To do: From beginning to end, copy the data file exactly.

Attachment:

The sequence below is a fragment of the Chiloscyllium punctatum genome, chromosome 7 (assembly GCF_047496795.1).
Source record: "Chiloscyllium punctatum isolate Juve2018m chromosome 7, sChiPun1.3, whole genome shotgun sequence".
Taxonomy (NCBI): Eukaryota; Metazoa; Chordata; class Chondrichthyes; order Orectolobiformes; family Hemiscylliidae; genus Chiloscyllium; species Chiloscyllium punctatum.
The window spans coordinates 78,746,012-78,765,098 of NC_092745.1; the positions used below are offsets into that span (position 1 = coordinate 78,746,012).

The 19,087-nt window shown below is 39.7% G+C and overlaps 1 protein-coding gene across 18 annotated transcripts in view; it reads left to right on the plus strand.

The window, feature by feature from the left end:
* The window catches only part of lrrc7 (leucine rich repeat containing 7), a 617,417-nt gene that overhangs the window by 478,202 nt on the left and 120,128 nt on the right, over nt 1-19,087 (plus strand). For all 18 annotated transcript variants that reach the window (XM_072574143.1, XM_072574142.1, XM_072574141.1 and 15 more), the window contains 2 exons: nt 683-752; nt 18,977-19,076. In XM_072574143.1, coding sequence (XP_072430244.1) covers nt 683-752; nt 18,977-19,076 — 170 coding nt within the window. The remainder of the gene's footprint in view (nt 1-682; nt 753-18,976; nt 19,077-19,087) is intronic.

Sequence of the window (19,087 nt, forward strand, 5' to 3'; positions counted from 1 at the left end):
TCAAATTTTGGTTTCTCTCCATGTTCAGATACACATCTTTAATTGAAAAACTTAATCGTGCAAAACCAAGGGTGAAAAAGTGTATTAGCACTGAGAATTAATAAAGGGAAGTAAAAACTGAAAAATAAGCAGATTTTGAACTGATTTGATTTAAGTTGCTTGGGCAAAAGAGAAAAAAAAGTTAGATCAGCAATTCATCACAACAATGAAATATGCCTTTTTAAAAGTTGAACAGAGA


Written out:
The sequence below is a fragment of the Chiloscyllium punctatum genome, chromosome 7 (assembly GCF_047496795.1).
Source record: "Chiloscyllium punctatum isolate Juve2018m chromosome 7, sChiPun1.3, whole genome shotgun sequence".
Taxonomy (NCBI): Eukaryota; Metazoa; Chordata; class Chondrichthyes; order Orectolobiformes; family Hemiscylliidae; genus Chiloscyllium; species Chiloscyllium punctatum.
The window spans coordinates 78,746,012-78,765,098 of NC_092745.1; the positions used below are offsets into that span (position 1 = coordinate 78,746,012).

The 19,087-nt window shown below is 39.7% G+C and overlaps 1 protein-coding gene across 18 annotated transcripts in view; it reads left to right on the plus strand.

The window, feature by feature from the left end:
* The window catches only part of lrrc7 (leucine rich repeat containing 7), a 617,417-nt gene that overhangs the window by 478,202 nt on the left and 120,128 nt on the right, over nt 1-19,087 (plus strand). For all 18 annotated transcript variants that reach the window (XM_072574143.1, XM_072574142.1, XM_072574141.1 and 15 more), the window contains 2 exons: nt 683-752; nt 18,977-19,076. In XM_072574143.1, coding sequence (XP_072430244.1) covers nt 683-752; nt 18,977-19,076 — 170 coding nt within the window. The remainder of the gene's footprint in view (nt 1-682; nt 753-18,976; nt 19,077-19,087) is intronic.

Sequence of the window (19,087 nt, forward strand, 5' to 3'; positions counted from 1 at the left end):
TCAAATTTTGGTTTCTCTCCATGTTCAGATACACATCTTTAATTGAAAAACTTAATCGTGCAAAACCAAGGGTGAAAAAGTGTATTAGCACTGAGAATTAATAAAGGGAAGTAAAAACTGAAAAATAAGCAGATTTTGAACTGATTTGATTTAAGTTGCTTGGGCAAAAGAGAAAAAAAAGTTAGATCAGCAATTCATCACAACAATGAAATATGCCTTTTTAAAAGTTGAACAGAGA